Major Section: MISCELLANEOUS

Lemma instances are the objects one provides via `:use`

and `:by`

hints
(see hints) to bring to the theorem prover's attention some
previously proved or easily provable fact. A typical use of the
`:use`

hint is given below. The value specified is a list of five
lemma instances.

:use (reverse-reverse (:type-prescription app) (:instance assoc-of-app (x a) (y b) (z c)) (:functional-instance p-f (p consp) (f flatten)) (:instance (:theorem (equal x x)) (x (flatten a))))Observe that an event name can be a lemma instance. The

`:use`

hint
allows a single lemma instance to be provided in lieu of a list, as
in:
:use reverse-reverseor

:use (:instance assoc-of-app (x a) (y b) (z c))

A lemma instance denotes a formula which is either known to be a theorem or which must be proved to be a theorem before it can be used. To use a lemma instance in a particular subgoal, the theorem prover adds the formula as a hypothesis to the subgoal before the normal theorem proving heuristics are applied.

A lemma instance, or `lmi`

, is of one of the following five forms:

(1) `name`

, where `name`

names a previously proved theorem, axiom, or
definition and denotes the formula (theorem) of that name.

(2) `rune`

, where `rune`

is a rune (see rune) denoting the
`:`

`corollary`

justifying the rule named by the rune.

(3) `(:theorem term)`

, where `term`

is any term alleged to be a theorem.
Such a lemma instance denotes the formula `term`

. But before using
such a lemma instance the system will undertake to prove `term`

.

(4) `(:instance lmi (v1 t1) ... (vn tn))`

, where `lmi`

is recursively a
lemma instance, the `vi`

's are distinct variables and the `ti`

's are
terms. Such a lemma instance denotes the formula obtained by
instantiating the formula denoted by `lmi`

, replacing each `vi`

by `ti`

.

(5) `(:functional-instance lmi (f1 g1) ... (fn gn))`

, where `lmi`

is recursively a lemma instance and each `fi`

is an
``instantiable'' function symbol of arity `ni`

and `gi`

is a
function symbol or a pseudo-lambda expression of arity `ni`

. An
instantiable function symbol is any defined or constrained function
symbol except the primitives `not`

, `member`

, `implies`

, and
`o<`

, and a few others, as listed by the constant
`*non-instantiable-primitives*`

. These are built-in in such a way
that we cannot recover the constraints on them. A pseudo-lambda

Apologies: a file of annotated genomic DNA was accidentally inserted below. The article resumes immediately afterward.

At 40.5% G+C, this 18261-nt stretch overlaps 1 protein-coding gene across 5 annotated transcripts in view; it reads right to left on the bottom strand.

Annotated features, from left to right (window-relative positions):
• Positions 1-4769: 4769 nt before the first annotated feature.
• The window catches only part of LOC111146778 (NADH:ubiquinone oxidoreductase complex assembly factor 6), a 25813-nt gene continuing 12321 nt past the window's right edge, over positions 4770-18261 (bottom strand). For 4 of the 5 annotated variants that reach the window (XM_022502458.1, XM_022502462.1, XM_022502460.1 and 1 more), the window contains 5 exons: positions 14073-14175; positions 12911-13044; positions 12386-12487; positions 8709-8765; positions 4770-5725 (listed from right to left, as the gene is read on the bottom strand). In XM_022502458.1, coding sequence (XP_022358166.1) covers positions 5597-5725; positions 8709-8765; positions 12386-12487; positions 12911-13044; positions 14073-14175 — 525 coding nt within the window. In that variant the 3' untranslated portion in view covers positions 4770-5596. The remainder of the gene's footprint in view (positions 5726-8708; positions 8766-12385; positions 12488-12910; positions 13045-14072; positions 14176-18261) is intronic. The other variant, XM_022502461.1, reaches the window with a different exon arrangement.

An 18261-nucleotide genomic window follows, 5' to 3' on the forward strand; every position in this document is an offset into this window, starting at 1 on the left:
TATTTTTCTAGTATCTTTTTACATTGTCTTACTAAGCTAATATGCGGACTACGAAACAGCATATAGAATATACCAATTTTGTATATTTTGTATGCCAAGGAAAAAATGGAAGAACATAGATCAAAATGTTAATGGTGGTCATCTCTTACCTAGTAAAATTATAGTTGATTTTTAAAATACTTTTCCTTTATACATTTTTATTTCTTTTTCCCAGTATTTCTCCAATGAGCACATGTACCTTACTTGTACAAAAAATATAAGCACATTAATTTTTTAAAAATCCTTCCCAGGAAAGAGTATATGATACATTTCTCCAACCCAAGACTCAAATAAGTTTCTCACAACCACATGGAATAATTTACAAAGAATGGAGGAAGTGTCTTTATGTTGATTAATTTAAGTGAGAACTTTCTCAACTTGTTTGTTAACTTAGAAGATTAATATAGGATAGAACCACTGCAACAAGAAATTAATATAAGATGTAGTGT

expression is an expression of the form `(lambda (v1 ... vn) body)`

where the `vi`

are distinct variable symbols and `body`

is any
term. No *a priori* relation is imposed between the `vi`

and the
variables of `body`

, i.e., `body`

may ignore some `vi`

's and may
contain ``free'' variables. However, we do not permit `v`

to occur
freely in `body`

if the functional substitution is to be applied to
any formula (`lmi`

or the constraints to be satisfied) that
contains `v`

as a variable. This is our draconian restriction to
avoid capture. If you happen to violate this restriction by
choosing a `v`

that does occur, say in one of the relevant
constraints, an informative error message will be printed. That
message will list for you the illegal choices for `v`

in the
context in which the functional substitution is offered. A
`:functional-instance`

lemma instance denotes the formula
obtained by functionally instantiating the formula denoted by
`lmi`

, replacing `fi`

by `gi`

. However, before such a lemma
instance can be used, the system will undertake to prove that the
`gi`

's satisfy the constraints (see constraint) on the
`fi`

's. One might expect that if the same instantiated constraint
were generated on behalf of multiple events, then each of those
instances would have to be proved. However, for the sake of
efficiency, ACL2 stores the fact that such an instantiated
constraint has been proved and avoids it in future events.

See functional-instantiation-example for an example of the use
of `:functional-instance`

(so-called ``functional instantiation).''